Naturally, since nobody on the Andrea Gale actually survived to tell the tale, virtually everything that happens in this movie is pure fiction. The character names are actual people,and it’s likely that much of what we see about their relationships is drawn from fact, but everything that happens on their final voyage is pure speculation. Dale being pulled overboard by a hook through his hand. The ice machine crapping out. The big action set-piece where one of the anchors they’re using to keep the ship stable as they battle giant waves comes loose and starts smashing up the boat. All of that is just there for dramatic effect. he only thing that is actually known is that the boat went out too far and didn’t make it back.

I have no doubt that all the disasters depicted are actual real things that happen on swordfishing boats. I’ll admit that although I’ve watched most of the first three seasons of Deadliest Catch I’ve never watched Swords, which is the same show but with boats like the Andrea Gale hunting swordfish off the New England coast. Still, there’s the feel of truth to much of this – but that didn’t really draw me into the movie. Instead it made me want to watch Swords so I could see actual people dealing with these actual problems. I think I would have enjoyed that more than the Hollywood version.

Another problem this movie has is that it tries to introduce a whole host of other characters that are not really related to the Andrea Gale. I can understand putting the television meteorologist in who has to do all the exposition about how so many factors are coming together to result in this disastrous storm. But then there’s a family that sails into the hurricane and has to be rescued by a coast guard helicopter (the same chopper that goes down later trying to reach the Andrea Gale.) They distract from the main story of the film and feel like padding, which is too bad because I love seeing Karen Allen getting work. An awful lot of time is spent following the crew of the coast guard cutter and helicopter that also feels like a distraction. There’s even a lengthy refueling scene which will remind any MST3K fan of Starfighters and it’s interminable refueling montages.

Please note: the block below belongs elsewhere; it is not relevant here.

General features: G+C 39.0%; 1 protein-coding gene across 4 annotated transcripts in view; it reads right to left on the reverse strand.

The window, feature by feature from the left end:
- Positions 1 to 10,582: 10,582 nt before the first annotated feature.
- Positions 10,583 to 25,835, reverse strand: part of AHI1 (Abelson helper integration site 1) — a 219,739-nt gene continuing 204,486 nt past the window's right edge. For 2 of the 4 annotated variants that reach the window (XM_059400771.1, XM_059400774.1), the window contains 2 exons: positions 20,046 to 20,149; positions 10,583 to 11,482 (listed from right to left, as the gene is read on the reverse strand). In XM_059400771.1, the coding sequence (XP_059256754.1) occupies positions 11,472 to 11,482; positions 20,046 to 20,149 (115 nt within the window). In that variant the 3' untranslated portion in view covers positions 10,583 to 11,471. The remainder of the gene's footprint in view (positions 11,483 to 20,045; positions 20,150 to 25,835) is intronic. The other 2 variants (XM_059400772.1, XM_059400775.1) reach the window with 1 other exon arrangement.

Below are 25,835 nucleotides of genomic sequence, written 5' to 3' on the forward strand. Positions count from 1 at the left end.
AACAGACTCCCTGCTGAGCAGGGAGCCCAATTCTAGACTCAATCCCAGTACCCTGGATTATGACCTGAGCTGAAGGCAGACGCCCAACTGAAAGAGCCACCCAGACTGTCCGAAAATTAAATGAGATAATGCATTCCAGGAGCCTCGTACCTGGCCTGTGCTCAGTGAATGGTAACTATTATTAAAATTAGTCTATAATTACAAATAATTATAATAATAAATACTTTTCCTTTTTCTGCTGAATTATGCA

I spent a whole lot of this movie wishing I was watching something else. I suppose that’s the main problem I have with it. It made me want to watch Swords or Deadliest Catch. It made me want to see other “nature attacks” style disaster movies. All the wonderful and recognisable actors in the cast made me want to stop this and watch other movies we own starring those same people that I enjoyed more. I’ll admit to a tear or two at the end when the movie gets super manipulative and tries its damnedest make you break down sobbing, but I mostly resented the movie for its manipulative ways by then. About the only good thing I can say about the film is that it has some pretty good special effects (although some of the digital waves are not completely convincing) and that I was quite relieved that George Clooney didn’t attempt to do an authentic Gloucester accent, which would have been painful. I would have spent the whole movie thinking “These people want to see a lobster.”


August 10, 2011 - Posted by | daily reviews | , ,